Please read the previous article in the Christianity and Fitness series: Intimidation.
As with most things in life, it is better to take things slowly. If you rush through things, you might miss a detail, get in an accident, or not reach the goal you are striving for.
With both Christianity and fitness, it is important to take your time so that meaning isn’t lost and your time isn’t wasted.
Psalms 1:2 says, “But his delight is in the law of the LORD, and on his law he meditates day and night.”
What is meditating though and why is it important?
According to All About Spirituality, Christian meditation involves the believer wanting to be filled. Filled with what however? The quick answer is with God and His Word.
Are you still stuck? Check out these things to meditate on from Philippians 4:8:
- Whatever is true.
- Whatever is noble.
- Whatever is right.
- Whatever is pure.
- Whatever is lovely.
- Whatever is admirable.
- Whatever is excellent.
- Whatever is praiseworthy.
Meditation and the Bible
There comes a time and place for speed reading, but this time and place is not with the Bible. What is more important? Having read the Bible all the way through, or having read a key verse and understanding it and applying it to your life? I’m not advocating not reading the Bible. I am saying to take your time with it.
Just like you wouldn’t devour your dinner as fast as possible, it is not entirely beneficial to devour as much of the Bible as fast as possible. Take a bite, chew it slowly, swallow it, and digest it. Ask a friend what he or she thinks a verse means. Look up the verse on the Internet. Write a journal entry about it. Pray to God about the verse.
One could read through the book of Mark in less than a day if need be. Our church, for example, has been studying the book of Mark for more than a year. The book before Mark was the book of James. My church takes things slowly and makes sure we fully understand what a particular passage is talking about.
Would I have gotten as much out of James and Mark had our church just rushed through them? I remember reading each of these books rather briskly on my own time, but I never would have gotten the context and meaning just from reading them on my own. I needed to meditate on these books to get something out of them.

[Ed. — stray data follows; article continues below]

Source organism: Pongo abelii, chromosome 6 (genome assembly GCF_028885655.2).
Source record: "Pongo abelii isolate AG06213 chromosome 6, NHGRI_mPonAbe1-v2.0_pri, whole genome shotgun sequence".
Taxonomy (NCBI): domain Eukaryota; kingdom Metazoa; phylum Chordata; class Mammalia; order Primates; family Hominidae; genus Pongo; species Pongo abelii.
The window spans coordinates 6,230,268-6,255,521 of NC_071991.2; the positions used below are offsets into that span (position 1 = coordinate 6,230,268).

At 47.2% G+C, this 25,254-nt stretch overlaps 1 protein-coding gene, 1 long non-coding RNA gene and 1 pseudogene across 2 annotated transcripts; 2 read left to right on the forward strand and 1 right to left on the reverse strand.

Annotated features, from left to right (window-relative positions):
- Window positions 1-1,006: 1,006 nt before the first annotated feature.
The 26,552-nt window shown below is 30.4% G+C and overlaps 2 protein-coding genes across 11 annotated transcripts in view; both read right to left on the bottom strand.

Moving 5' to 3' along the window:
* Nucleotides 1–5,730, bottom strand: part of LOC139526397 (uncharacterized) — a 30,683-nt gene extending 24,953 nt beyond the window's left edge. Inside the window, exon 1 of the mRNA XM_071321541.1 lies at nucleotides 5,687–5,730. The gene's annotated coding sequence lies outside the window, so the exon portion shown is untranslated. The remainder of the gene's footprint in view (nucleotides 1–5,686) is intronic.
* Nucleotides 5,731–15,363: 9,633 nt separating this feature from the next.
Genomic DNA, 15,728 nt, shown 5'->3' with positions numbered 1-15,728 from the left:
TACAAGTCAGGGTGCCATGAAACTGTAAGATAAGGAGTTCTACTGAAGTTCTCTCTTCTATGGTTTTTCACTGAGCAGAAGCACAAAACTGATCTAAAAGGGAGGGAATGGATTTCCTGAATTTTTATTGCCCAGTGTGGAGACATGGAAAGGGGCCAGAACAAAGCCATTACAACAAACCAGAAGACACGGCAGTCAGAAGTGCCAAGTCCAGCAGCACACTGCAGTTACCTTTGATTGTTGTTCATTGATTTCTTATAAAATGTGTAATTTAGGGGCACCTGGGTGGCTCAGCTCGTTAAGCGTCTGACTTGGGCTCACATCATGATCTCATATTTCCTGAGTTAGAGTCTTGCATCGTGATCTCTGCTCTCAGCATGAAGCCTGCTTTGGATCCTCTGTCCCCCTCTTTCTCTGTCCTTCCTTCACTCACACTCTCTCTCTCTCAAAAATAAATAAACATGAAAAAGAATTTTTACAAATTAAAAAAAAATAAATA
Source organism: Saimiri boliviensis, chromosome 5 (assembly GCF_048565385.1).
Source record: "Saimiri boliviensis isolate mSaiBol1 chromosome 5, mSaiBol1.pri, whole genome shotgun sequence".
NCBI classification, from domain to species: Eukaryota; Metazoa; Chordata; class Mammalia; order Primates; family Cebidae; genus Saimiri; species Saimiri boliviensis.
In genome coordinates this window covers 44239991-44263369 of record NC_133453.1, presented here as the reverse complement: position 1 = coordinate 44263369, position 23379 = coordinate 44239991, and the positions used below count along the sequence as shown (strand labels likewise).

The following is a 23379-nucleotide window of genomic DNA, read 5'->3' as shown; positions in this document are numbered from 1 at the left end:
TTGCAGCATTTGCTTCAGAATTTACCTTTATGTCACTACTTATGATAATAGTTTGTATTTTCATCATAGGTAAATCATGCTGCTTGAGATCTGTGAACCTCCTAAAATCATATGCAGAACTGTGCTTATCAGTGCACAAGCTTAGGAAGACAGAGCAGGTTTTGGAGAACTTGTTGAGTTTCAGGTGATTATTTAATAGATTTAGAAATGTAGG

What Does Christian Meditation Have to do With Fitness?
Romans 7:25 says, “Thanks be to God — through Jesus Christ our Lord! So then, I myself in my mind am a slave to God’s law, but in the sinful nature a slave to the law of sin.”
Paul is talking about his mind being filled with God’s law, but his body still having a sinful nature.
Your Mind is Strong. Your Body is Weak.
You may have the goal of running five miles in your mind, but after the first mile, your body might be telling you to stop. Just as Paul has the right intentions of obeying God, his body (sinful nature) might win over. The goal is to let your mind — which is hopefully a slave to God’s law — win over.
A Soldier returning from Iraq told me that a Soldier has to endure the toughest of trials. A Soldier’s body may be incapable of performing, but the mind has to keep it going. Sometimes fitness can be all mental.
Meditation and Exercises
In one of my exercise books I have here at home, one thing that is constantly stressed is to take all exercises slowly. Meditating on exercises can reduce injury, and can also increase results.
When performing exercises — such as lifting — it is important to perform these exercises slowly and to concentrate on working the right muscles. Just as speed-reading through the Bible will not help with verse memorization, speeding through exercises will not encourage muscle growth.
One rule of thumb is to go slow if you want to build, and go fast if you want to tone. However, you have to build before you tone.
It is important to meditate, whether it is meditating on a verse or on an exercise. Meditation facilitates growth. Start building upon the foundation of Christianity and fitness, but do so slowly to ensure a strong and rigid structure.